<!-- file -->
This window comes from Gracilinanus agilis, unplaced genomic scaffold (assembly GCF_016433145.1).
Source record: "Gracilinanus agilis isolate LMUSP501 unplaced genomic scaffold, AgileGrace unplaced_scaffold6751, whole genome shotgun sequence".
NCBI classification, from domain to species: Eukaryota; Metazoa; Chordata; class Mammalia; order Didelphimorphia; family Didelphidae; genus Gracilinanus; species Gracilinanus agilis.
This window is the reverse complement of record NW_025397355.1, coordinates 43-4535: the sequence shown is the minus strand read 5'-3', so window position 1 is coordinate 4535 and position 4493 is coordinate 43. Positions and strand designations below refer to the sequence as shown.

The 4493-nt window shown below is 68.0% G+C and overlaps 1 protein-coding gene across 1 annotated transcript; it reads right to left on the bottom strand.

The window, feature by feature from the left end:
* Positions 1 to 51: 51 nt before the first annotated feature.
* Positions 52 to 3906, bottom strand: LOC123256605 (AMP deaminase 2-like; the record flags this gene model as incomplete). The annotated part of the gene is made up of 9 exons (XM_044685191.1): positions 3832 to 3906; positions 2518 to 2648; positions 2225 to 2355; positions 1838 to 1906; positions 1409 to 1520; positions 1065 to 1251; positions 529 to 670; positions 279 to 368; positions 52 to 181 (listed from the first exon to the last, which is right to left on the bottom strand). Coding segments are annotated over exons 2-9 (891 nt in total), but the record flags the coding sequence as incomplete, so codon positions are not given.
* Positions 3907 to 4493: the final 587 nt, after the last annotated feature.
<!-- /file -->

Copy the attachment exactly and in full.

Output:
This window comes from Gracilinanus agilis, unplaced genomic scaffold (assembly GCF_016433145.1).
Source record: "Gracilinanus agilis isolate LMUSP501 unplaced genomic scaffold, AgileGrace unplaced_scaffold6751, whole genome shotgun sequence".
NCBI classification, from domain to species: Eukaryota; Metazoa; Chordata; class Mammalia; order Didelphimorphia; family Didelphidae; genus Gracilinanus; species Gracilinanus agilis.
This window is the reverse complement of record NW_025397355.1, coordinates 43-4535: the sequence shown is the minus strand read 5'-3', so window position 1 is coordinate 4535 and position 4493 is coordinate 43. Positions and strand designations below refer to the sequence as shown.

The 4493-nt window shown below is 68.0% G+C and overlaps 1 protein-coding gene across 1 annotated transcript; it reads right to left on the bottom strand.

The window, feature by feature from the left end:
* Positions 1 to 51: 51 nt before the first annotated feature.
* Positions 52 to 3906, bottom strand: LOC123256605 (AMP deaminase 2-like; the record flags this gene model as incomplete). The annotated part of the gene is made up of 9 exons (XM_044685191.1): positions 3832 to 3906; positions 2518 to 2648; positions 2225 to 2355; positions 1838 to 1906; positions 1409 to 1520; positions 1065 to 1251; positions 529 to 670; positions 279 to 368; positions 52 to 181 (listed from the first exon to the last, which is right to left on the bottom strand). Coding segments are annotated over exons 2-9 (891 nt in total), but the record flags the coding sequence as incomplete, so codon positions are not given.
* Positions 3907 to 4493: the final 587 nt, after the last annotated feature.